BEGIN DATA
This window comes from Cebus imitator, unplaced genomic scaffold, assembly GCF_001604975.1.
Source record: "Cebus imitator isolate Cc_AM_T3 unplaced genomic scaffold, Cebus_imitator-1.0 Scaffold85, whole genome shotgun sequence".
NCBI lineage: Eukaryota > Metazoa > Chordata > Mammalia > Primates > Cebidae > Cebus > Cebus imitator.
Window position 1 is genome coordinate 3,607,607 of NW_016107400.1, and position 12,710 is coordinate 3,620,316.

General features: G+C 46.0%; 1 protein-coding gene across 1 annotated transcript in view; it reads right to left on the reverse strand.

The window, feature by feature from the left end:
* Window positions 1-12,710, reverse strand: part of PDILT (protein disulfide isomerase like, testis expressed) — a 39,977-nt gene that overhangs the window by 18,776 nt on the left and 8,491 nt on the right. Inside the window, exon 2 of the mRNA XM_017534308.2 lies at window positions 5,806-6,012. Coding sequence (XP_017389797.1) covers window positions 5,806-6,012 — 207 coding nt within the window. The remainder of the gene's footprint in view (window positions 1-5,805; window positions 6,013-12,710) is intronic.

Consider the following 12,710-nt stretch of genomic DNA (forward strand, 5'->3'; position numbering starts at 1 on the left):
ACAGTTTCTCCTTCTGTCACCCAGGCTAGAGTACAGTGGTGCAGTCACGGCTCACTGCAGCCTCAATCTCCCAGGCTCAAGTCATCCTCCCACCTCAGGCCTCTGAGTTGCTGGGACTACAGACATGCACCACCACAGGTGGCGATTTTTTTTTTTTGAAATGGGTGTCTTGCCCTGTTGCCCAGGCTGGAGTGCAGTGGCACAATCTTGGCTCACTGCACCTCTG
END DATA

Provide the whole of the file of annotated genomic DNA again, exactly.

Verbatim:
This window comes from Cebus imitator, unplaced genomic scaffold, assembly GCF_001604975.1.
Source record: "Cebus imitator isolate Cc_AM_T3 unplaced genomic scaffold, Cebus_imitator-1.0 Scaffold85, whole genome shotgun sequence".
NCBI lineage: Eukaryota > Metazoa > Chordata > Mammalia > Primates > Cebidae > Cebus > Cebus imitator.
Window position 1 is genome coordinate 3,607,607 of NW_016107400.1, and position 12,710 is coordinate 3,620,316.

General features: G+C 46.0%; 1 protein-coding gene across 1 annotated transcript in view; it reads right to left on the reverse strand.

The window, feature by feature from the left end:
* Window positions 1-12,710, reverse strand: part of PDILT (protein disulfide isomerase like, testis expressed) — a 39,977-nt gene that overhangs the window by 18,776 nt on the left and 8,491 nt on the right. Inside the window, exon 2 of the mRNA XM_017534308.2 lies at window positions 5,806-6,012. Coding sequence (XP_017389797.1) covers window positions 5,806-6,012 — 207 coding nt within the window. The remainder of the gene's footprint in view (window positions 1-5,805; window positions 6,013-12,710) is intronic.

Consider the following 12,710-nt stretch of genomic DNA (forward strand, 5'->3'; position numbering starts at 1 on the left):
ACAGTTTCTCCTTCTGTCACCCAGGCTAGAGTACAGTGGTGCAGTCACGGCTCACTGCAGCCTCAATCTCCCAGGCTCAAGTCATCCTCCCACCTCAGGCCTCTGAGTTGCTGGGACTACAGACATGCACCACCACAGGTGGCGATTTTTTTTTTTTGAAATGGGTGTCTTGCCCTGTTGCCCAGGCTGGAGTGCAGTGGCACAATCTTGGCTCACTGCACCTCTG